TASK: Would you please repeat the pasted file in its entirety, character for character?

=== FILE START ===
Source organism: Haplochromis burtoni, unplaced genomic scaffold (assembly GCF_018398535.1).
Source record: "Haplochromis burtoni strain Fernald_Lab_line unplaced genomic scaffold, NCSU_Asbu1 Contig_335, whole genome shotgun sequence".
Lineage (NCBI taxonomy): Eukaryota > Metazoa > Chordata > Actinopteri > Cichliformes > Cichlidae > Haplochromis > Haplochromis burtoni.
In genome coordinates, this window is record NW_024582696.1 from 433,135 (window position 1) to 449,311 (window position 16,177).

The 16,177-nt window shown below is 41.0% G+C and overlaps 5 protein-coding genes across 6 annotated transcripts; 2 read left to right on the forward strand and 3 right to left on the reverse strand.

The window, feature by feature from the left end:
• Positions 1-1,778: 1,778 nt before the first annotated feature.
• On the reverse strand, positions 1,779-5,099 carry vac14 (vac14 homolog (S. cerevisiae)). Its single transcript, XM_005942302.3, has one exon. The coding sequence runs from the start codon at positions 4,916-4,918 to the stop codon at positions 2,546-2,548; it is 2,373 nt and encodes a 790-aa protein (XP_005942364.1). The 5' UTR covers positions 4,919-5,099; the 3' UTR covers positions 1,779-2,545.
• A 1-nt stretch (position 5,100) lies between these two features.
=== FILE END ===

Source organism: Haplochromis burtoni, unplaced genomic scaffold (assembly GCF_018398535.1).
Source record: "Haplochromis burtoni strain Fernald_Lab_line unplaced genomic scaffold, NCSU_Asbu1 Contig_335, whole genome shotgun sequence".
Lineage (NCBI taxonomy): Eukaryota > Metazoa > Chordata > Actinopteri > Cichliformes > Cichlidae > Haplochromis > Haplochromis burtoni.
In genome coordinates, this window is record NW_024582696.1 from 433,135 (window position 1) to 449,311 (window position 16,177).

The 16,177-nt window shown below is 41.0% G+C and overlaps 5 protein-coding genes across 6 annotated transcripts; 2 read left to right on the forward strand and 3 right to left on the reverse strand.

The window, feature by feature from the left end:
• Positions 1-1,778: 1,778 nt before the first annotated feature.
• On the reverse strand, positions 1,779-5,099 carry vac14 (vac14 homolog (S. cerevisiae)). Its single transcript, XM_005942302.3, has one exon. The coding sequence runs from the start codon at positions 4,916-4,918 to the stop codon at positions 2,546-2,548; it is 2,373 nt and encodes a 790-aa protein (XP_005942364.1). The 5' UTR covers positions 4,919-5,099; the 3' UTR covers positions 1,779-2,545.
• A 1-nt stretch (position 5,100) lies between these two features.